Musings: The Concept of “Femininity” and the Rococo Style

With the rococo, given the social climate contemporary to that time in history, you cannot help but notice that the scenes and embellishments demonstrate the nuances of taste, decoration and aesthetic influenced and informed by women. It was the Earl of Shaftesbury who, in, 1713 denounced the Rococo style as “a revolting form exalting Sensation … Continue reading Musings: The Concept of “Femininity” and the Rococo Style

Displaying Porcelain in the 17th and 18th Centuries

The porcelain displays of William and Mary were prevalent on a lesser scale (in terms of grandeur, moving on from the baroque palace) in the Dutch interior of the 17th century where Chinese pieces were a desirable luxury and a popular commodity among the affluent [1]. Here, choice examples of an eclectic variety (vases, bowls, … Continue reading Displaying Porcelain in the 17th and 18th Centuries

‘Good’ and ‘Bad’ Women in Medieval Art

Reinforcing the lockdown on women’s sexuality and the expectations surrounding her position is made explicit in their representation in late-medieval art through the frequent juxtaposition of those seen to be as vessels of virtue or vice. Popular divisions were made between good and evil, of life and death and between body and soul: where women … Continue reading ‘Good’ and ‘Bad’ Women in Medieval Art

Decoration in the 18th Century: A Companion to West Wycombe

1740-1800 Fig. 1: Louis Jean Deprez, The Herculaneum Gate at Pompeii, undated, black ink, grey wash and watercolour, National Museum, Stockholm. Outfitting a country house in the 18th century was as much a consideration of its function as with anything else, which, naturally, would reflect the tastes and pursuits of its owner along with their … Continue reading Decoration in the 18th Century: A Companion to West Wycombe

Napoleonic Patronage: Canova and the Bonapartes

Patron’s, either from the public or private spheres, commission the creation of works for a number of reasons: the work of art may be an assertion of status, commemorative or designed for civic purposes. The mentality? If you're going to invest a large sum, it ought to make a statement on a grand scale, especially, … Continue reading Napoleonic Patronage: Canova and the Bonapartes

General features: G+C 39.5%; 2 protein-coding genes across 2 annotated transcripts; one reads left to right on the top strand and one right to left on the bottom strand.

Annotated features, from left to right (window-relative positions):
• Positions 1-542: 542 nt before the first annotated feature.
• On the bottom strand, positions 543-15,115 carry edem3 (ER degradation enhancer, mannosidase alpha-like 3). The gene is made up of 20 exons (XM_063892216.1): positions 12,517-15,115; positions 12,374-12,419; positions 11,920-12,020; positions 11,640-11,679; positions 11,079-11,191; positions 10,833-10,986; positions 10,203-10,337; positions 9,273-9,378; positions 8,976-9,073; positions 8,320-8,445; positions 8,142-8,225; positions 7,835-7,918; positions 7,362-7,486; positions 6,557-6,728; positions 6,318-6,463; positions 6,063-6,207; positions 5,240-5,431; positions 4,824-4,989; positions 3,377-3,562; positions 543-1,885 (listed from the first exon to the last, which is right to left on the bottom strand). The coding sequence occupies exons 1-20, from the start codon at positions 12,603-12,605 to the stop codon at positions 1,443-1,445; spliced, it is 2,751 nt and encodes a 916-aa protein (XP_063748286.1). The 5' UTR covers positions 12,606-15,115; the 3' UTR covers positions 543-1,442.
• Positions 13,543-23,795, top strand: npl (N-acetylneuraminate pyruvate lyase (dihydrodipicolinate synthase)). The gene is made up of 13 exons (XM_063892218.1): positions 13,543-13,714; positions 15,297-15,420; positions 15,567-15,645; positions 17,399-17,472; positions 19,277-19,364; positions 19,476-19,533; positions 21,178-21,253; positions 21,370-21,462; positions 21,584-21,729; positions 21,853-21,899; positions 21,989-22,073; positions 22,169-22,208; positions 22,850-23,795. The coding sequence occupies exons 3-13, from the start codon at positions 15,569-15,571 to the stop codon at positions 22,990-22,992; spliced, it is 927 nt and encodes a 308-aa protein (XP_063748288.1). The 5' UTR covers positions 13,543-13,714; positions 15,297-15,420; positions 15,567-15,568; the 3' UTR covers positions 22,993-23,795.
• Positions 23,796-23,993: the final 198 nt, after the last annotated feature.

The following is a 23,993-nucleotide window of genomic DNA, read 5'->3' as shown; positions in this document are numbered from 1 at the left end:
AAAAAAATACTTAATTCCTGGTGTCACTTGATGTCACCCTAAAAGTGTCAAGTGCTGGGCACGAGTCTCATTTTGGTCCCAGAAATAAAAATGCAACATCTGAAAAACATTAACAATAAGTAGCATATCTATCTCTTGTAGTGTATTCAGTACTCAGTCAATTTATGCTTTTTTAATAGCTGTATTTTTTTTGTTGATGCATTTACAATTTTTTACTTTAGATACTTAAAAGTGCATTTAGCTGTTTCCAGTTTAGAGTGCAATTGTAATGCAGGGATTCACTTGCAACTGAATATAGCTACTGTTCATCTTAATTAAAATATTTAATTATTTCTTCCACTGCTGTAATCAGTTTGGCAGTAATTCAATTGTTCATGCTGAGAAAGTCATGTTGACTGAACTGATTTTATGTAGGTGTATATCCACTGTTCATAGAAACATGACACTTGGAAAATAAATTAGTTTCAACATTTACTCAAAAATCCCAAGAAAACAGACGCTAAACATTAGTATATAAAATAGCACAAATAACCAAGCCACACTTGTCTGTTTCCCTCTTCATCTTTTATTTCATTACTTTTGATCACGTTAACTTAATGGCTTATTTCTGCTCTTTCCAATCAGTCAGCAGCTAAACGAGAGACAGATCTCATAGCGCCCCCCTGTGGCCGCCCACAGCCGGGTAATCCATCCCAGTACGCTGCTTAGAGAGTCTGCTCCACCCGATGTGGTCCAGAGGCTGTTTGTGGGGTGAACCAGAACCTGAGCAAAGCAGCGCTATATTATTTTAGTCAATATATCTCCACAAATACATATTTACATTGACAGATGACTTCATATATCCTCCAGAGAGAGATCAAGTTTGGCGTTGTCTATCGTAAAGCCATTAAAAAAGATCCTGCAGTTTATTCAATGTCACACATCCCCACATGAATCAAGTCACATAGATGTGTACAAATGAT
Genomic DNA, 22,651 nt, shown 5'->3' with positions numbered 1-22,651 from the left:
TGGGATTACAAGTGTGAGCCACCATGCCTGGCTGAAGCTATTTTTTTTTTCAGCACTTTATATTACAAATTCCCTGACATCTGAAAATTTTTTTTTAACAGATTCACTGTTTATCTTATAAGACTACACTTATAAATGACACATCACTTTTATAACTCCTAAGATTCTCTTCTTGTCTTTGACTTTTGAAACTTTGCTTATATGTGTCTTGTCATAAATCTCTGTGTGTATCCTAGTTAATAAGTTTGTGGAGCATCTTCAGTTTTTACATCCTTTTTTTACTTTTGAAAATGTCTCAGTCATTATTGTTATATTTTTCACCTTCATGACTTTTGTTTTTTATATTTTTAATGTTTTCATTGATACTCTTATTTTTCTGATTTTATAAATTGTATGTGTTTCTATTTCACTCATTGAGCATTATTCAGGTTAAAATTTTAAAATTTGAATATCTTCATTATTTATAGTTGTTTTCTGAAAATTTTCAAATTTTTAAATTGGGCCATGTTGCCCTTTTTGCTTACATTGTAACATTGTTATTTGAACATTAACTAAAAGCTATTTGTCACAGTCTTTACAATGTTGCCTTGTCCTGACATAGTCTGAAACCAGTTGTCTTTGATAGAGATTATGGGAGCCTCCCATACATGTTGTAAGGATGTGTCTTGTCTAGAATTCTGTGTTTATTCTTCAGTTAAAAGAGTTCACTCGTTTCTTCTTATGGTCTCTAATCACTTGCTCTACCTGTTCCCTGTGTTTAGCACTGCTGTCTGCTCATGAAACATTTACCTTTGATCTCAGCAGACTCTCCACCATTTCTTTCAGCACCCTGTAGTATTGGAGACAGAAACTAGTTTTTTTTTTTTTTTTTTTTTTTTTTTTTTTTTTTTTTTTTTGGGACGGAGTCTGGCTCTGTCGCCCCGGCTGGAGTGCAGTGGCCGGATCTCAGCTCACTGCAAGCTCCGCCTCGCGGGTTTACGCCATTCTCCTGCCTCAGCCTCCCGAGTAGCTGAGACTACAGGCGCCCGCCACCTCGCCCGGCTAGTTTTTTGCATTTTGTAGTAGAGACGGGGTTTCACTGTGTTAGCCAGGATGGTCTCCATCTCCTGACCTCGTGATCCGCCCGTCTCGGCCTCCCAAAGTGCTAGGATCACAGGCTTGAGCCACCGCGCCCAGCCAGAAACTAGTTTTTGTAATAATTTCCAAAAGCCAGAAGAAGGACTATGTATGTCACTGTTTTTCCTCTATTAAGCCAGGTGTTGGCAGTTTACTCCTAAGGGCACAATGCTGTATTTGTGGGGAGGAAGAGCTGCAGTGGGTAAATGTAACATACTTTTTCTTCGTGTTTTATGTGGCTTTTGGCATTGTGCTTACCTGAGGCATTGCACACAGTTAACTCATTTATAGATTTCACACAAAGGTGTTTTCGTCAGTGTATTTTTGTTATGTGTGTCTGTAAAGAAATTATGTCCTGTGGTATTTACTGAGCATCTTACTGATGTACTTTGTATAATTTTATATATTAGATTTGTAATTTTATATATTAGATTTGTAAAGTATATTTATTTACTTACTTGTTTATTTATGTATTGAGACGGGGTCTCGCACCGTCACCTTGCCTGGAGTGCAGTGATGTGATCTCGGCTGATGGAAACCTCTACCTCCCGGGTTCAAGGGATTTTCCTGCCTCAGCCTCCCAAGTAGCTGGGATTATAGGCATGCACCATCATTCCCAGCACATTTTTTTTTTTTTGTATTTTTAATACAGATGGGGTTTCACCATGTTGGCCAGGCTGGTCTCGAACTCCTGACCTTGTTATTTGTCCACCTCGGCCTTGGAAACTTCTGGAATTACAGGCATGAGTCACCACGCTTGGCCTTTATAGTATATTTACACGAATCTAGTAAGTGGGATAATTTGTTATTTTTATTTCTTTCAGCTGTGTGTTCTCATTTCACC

Porcelain, Palaces and the Dutch Influence in 17th Century England

Royal incentive enabled trends to catch across Europe in the interests of fashion and Queen Mary II and King William III's arrival in England as co-regents swore in the Dutch decorative taste, fresh from their residences in the Netherlands. The King and Queen's collection of palaces followed the sequential pattern of those in France, decked … Continue reading Porcelain, Palaces and the Dutch Influence in 17th Century England

Light Reading: Afternoon Tea Week

Hooray Henry! Its Afternoon Tea Week. A decidedly English habit with its own ritual, Afternoon Tea truly puts the gentility into polite society. At any rate, tea, along with luxury commodities like sugar and porcelain was formerly the preserve of the well-heeled and for the curious modern reader, promises a chequered history of questionable morals. … Continue reading Light Reading: Afternoon Tea Week

Musings: Women, the Toilette and the Boudoir in Rococo Painting

Time for a little titillation: The Rococo's answer to pin-ups on cigarette cards, peep holes and voyeuristic fascination - let's step into the boudoir. Gentlemen getting hot under the dog collar at thoughts of 'walking in' on a lady in a state of undress, that glimpse of an ankle, a well turned calf, the cinching … Continue reading Musings: Women, the Toilette and the Boudoir in Rococo Painting